Music Video of the Day: Seattle by Public Image Ltd. (1987, directed by Nick Wiling)


“We had a week off in the tour for some reason, due to gig rearrangements and/or whatever, and I flew back to LA, but the band hung out in Seattle and they started jamming about and rehearsing and started putting together a really catchy tune. So I flew up, and the words just flowed out instantly. It’s a great song. The subject is about rioting, really, and when you see them World Trade Organization riots, it’s kind of appropriate. It’s an homage to Seattle, a town that’s never done us any harm. A town we feel quite warm about… great atmosphere, the gigs are always amazing. It feels like home to me.”

— John Lydon, explaining Seattle in an interview with The Stranger

Years before Seattle became, however briefly, the center of American music, John Lydon and Public Image Ltd. celebrated the city with their own song.  Given Lydon’s naturally contrarian nature, it is perhaps not surprising that his song celebrates many of the the things that drive other people crazy about the Emerald City.

The same can be said of the video, which not only highlights the industrial and rainy sides of Seattle but which also suggests that it’s a good place to drop a watermelon out of a window.

This video was directed by Nick Willing.  A year after directing this video, he would direct the music video of Debbie Gibson’s Foolish Beat, which is about as far away from working with John Lydon and Public Image, Ltd. as you can get!

Enjoy!

Music Video of the Day: Public Image by Public Image Ltd. (1978, directed by ????)


‘Public Image’, despite what most of the press seemed to misinterpret it to be, is not about the fans at all, it’s a slagging of the group I used to be in. It’s what I went through from my own group. They never bothered to listen to what I was fucking singing, they don’t even know the words to my songs. They never bothered to listen, it was like, ‘Here’s a tune, write some words to it.’ So I did. They never questioned it. I found that offensive, it meant I was literally wasting my time, ’cause if you ain’t working with people that are on the same level then you ain’t doing anything. The rest of the band and Malcolm never bothered to find out if I could sing, they just took me as an image. It was as basic as that, they really were as dull as that. After a year of it they were going ‘Why don’t you have your hair this colour this year?’ And I was going ‘Oh God, a brick wall, I’m fighting a brick wall!’ They don’t understand even now.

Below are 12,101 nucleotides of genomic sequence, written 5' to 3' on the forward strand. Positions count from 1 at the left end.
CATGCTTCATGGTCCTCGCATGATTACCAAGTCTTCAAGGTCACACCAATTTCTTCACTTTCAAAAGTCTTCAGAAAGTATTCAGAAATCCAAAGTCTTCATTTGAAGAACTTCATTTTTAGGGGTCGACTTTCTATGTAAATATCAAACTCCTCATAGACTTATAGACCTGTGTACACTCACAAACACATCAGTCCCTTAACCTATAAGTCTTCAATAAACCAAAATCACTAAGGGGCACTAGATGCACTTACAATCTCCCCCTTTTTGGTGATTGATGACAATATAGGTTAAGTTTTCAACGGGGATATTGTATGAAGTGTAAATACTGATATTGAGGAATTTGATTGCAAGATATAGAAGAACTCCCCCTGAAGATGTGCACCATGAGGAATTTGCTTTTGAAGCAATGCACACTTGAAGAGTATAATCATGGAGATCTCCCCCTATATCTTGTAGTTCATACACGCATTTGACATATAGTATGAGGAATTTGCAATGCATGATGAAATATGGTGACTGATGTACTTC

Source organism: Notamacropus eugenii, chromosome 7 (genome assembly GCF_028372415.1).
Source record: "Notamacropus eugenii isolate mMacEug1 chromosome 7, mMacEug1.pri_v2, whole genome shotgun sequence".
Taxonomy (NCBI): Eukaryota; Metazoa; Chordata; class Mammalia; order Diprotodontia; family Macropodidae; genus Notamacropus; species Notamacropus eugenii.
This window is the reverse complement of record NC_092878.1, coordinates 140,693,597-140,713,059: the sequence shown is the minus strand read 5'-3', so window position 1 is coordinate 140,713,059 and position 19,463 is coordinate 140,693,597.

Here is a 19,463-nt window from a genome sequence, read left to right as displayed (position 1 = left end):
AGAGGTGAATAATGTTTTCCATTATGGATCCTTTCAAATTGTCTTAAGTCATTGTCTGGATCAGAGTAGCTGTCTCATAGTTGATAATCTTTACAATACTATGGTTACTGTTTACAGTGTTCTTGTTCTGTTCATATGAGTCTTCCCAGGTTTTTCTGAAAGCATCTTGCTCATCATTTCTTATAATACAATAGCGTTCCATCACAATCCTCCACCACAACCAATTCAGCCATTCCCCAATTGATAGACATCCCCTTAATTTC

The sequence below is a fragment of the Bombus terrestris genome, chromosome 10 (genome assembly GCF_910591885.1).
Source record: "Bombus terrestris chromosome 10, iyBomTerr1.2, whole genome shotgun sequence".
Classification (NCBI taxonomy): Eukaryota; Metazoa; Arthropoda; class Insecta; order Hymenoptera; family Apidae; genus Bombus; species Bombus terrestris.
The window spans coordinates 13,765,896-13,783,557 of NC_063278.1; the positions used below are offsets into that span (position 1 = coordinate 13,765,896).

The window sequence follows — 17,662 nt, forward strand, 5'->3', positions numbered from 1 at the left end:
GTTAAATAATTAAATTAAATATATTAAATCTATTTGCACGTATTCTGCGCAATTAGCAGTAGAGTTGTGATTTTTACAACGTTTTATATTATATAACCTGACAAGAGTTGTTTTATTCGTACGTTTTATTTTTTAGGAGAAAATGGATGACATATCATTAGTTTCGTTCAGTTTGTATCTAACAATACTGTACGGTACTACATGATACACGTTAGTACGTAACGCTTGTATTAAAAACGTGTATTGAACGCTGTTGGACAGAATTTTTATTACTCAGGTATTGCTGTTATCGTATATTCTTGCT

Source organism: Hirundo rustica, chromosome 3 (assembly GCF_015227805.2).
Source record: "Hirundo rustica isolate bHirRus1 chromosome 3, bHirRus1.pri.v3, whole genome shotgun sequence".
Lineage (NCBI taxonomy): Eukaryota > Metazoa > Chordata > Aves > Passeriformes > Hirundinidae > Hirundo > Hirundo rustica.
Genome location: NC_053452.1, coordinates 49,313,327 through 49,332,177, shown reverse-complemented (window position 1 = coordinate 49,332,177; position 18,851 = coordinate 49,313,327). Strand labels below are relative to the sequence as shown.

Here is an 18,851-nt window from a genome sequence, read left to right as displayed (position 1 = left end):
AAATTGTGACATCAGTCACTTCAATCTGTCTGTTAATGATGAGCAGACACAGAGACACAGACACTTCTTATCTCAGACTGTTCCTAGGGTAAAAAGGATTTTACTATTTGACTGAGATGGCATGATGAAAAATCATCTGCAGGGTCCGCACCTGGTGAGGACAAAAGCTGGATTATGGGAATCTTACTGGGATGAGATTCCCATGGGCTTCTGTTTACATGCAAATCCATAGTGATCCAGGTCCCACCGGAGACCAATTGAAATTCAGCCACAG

— John Lydon in Melody Maker, 1978

After the spectacular collapse of their 1978 American tour, the members of the Sex Pistols found themselves at loose ends.  Sid Viscous pursued an ill-fated solo career.  Pistols manager Malcolm McLaren took off to Brazil with Paul Cook and Steve Jones and attempted to recruit fugitive Ronnie Briggs to be the band’s new lead singer.  Meanwhile, the band’s former lead singer, Johnny Rotten, returned to the UK and announced to the world that he still had more to say.

Of course, he wouldn’t be saying it as a Sex Pistol nor would he be using the name Johnny Rotten, though whether that was primarily by choice or due to legal issues with McLaren and the Sex Pistols’s management team depends on which source you consult.  Using his real name, John Lydon reemerged as the founder and lead singer of Public Image Ltd.  With PiL, Lydon retained the anger and the wit that made him such an exciting figure with the Sex Pistols but he also took control of his own musical destiny.

PiL’s first single (and hit) was Public Image and, appropriately, it was a song that Lydon had originally written to express his displeasure with the direction of the Sex Pistols.  The song criticized the Pistols (and McLaren, specifically) for being more concerned with maintaining the right image than with actually saying anything.  The video, which came out before MTV, shows that Lydon didn’t need the Sex Pistols to get across his withering message.

Enjoy!

A Quickie With Lisa Marie: Death Disco a.k.a. Swan Lake (by Public Image, Ltd.)


Recently, I’ve been reading Clinton Heylin’s history of punk rock, Babylon’s Burning: From Punk To GrungeNot surprisingly, one of the main characters in this book is John Lydon (a.k.a. Johnny Rotten).  Along with detailing Lydon’s time as the lead singer for the Sex Pistols, the book also examines Lydon’s subsequent career as the frontman for Public Image, Ltd.  The book also inspired me to track down and listen to one of PIL’s earliest efforts, a song that was originally called Death Disco (though it was also released under the name Swan Lake for reasons that become obvious once you listen to the song).

Death Disco was written after and in response to the death of Lydon’s mother.  Though the song is now over 30 years old, it remains a powerful and cathartic cry of pain and loss.

As an added bonus, here’s two interviews with Lydon, one from the late 70s that was recorded shortly before he formed Public Image, Ltd. (and in which he looks so incredibly young and, dare I say it, rather adorable in his bratty way) and one from 2007 in which he discusses the meaning of life.